Sponsorship is a vital link in the chain between the explorer and the the dream expedition. So, what is the recipe for gaining corporate sponsorship? Perhaps, it takes creative genius - An adventurer willing to map out something extreme and desirable (Running from Pole to Pole, Walking Home from Mongolia, Round the World Cycle Expedition, Circumnavigate China (make a Guinness World Record, then plan another like circumnavigating India on motorcycles (and compare the sponsorship lists between the first China ride and the second India ride), or for a rather extreme example of fame and expeditions, you become a famous actor and take the Long Way Round, or television personality who loves adventure to try to become the first to cycle to the South Pole just to name a few here). All of them have used their talents, connections or their own creative abilities to share their experience in the public (media attention, blogging, news and/or television appearances, foundation links, credit and credibility that the product or service a company is offering is valuable to the companies that supported them). The audience could be as small as a few friends trying out a famous race as individuals or big when they build an audience in the thousands. The idea for the expedition needs to be sound, purposeful, connected to community in some way, and require use of a product or service that generates interest and hopefully for the marketing department - more interest, more customers.
Most large companies have been in business for many years, have now well established reputations by producing and standing by their craft, research and development and support community development or environmental protection programs. Northface as an example, supports community programs which is good for community and supports a philanthropic corporate image. Although their tents, outdoor kit and clothing is used in a wide variety of situations and sports - they only sponsor a select athletic activities. These products or services that has been designed, tested and are being promoted by a field of professional atheletes.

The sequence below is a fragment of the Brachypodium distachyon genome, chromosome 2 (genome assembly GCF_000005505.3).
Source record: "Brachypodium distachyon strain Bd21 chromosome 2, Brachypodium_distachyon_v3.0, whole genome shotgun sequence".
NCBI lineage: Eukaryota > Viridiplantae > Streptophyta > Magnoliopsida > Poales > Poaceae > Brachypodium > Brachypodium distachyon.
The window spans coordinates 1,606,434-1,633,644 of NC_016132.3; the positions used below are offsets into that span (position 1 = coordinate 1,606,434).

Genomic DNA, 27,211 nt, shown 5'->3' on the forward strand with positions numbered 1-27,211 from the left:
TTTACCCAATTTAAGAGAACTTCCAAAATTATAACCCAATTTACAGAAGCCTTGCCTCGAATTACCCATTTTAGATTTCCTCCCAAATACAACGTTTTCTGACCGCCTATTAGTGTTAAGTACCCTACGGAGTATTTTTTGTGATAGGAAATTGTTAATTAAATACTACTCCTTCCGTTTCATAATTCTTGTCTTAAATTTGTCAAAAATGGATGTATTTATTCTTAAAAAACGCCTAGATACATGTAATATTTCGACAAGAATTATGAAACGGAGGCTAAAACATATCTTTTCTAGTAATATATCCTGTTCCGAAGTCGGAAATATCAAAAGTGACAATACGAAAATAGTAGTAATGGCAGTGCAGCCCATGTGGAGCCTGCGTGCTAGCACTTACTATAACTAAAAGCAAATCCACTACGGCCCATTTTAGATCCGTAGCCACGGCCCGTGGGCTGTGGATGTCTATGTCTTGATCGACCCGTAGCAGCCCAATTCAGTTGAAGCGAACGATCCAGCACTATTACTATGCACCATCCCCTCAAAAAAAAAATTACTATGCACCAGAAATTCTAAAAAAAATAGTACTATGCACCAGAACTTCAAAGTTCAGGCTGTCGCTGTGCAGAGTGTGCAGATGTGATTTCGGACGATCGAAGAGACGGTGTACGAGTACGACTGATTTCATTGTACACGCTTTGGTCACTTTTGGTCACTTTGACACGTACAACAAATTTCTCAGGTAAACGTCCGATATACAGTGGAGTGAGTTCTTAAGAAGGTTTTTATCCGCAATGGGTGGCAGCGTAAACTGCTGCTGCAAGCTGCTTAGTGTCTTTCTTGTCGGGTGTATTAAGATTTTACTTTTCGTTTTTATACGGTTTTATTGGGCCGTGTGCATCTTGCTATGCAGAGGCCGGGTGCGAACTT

In any major sporting industry - from extreme mountain bikers, global explorers, mountaineers, ocean rowers, arctic and polar adventurers, extreme sports enthusiasts (name them), and let's not forget the long-distance touring cyclists, are all adventurers with a unique drive to take on the world, all also trying to succeed using the right equipment.
The bigger geographical expeditions, however, require more planning, logistics and financial investment to prepare and share them in professional media venues, and finally launch while maintaining social connection with an audience as the expedition is live in the field. The more "live broadcast" the expedition or sporting event is receiving or transmitting through Satellite in remote locations, the greater the potential for sponsors to capture their target audience. Not all events are equal, nor are they broadcast the same way. And some require a great deal of planning and preparation - some seek professional advice.
Gaining sponsorship takes time, commitment and a partnership formed from a mutually-beneficial relationship. Companies need marketing, but most successful companies already spend millions of dollars to successfully capture their customers interest, time in the field of expeditions and money invested in the quality gear upfront definitelty proves something to potential sponsors down the road - that you have commitment. And some have enough talent to make a movie. Now that is going to bring home support for expeditions.
Starting off as a new explorer, adventurer, travel writer, ambassador isn't easy and most established companies have lists of applicants asking for their commitment, support, free product and/or service.
A friend and sponsored long-distance cyclist recently said to me, "What makes you different from all the other world touring cyclists out there?" Sponsors want to find something or someone that is pitching something unique, professional photography, advice about creating or carrying out expeditions, or the lucky ones that just complete expeditions, many of them over a lifetime and others that publicise it as television programming. Some operate on small budget adventures, others take on almost impossible odds to reach the Poles. Whatever your talent may well be, it better be thoughtout and trained and tested in the field.
It's best to use the sponsors equipment or services first, and talk about what it does for you. Also proving the expeditions are worthwhile and can be continued in the future draws interest -but sustainable (and successful) races, treks, attempts to reach the poles, start new expeditions - are all really what everyone is reaching for, isn't it? This is an important consideration for explorers and their sponsors to understand that the journey isn't over when the trip ends, the contract binds the explorer to share it with their audience, big or small.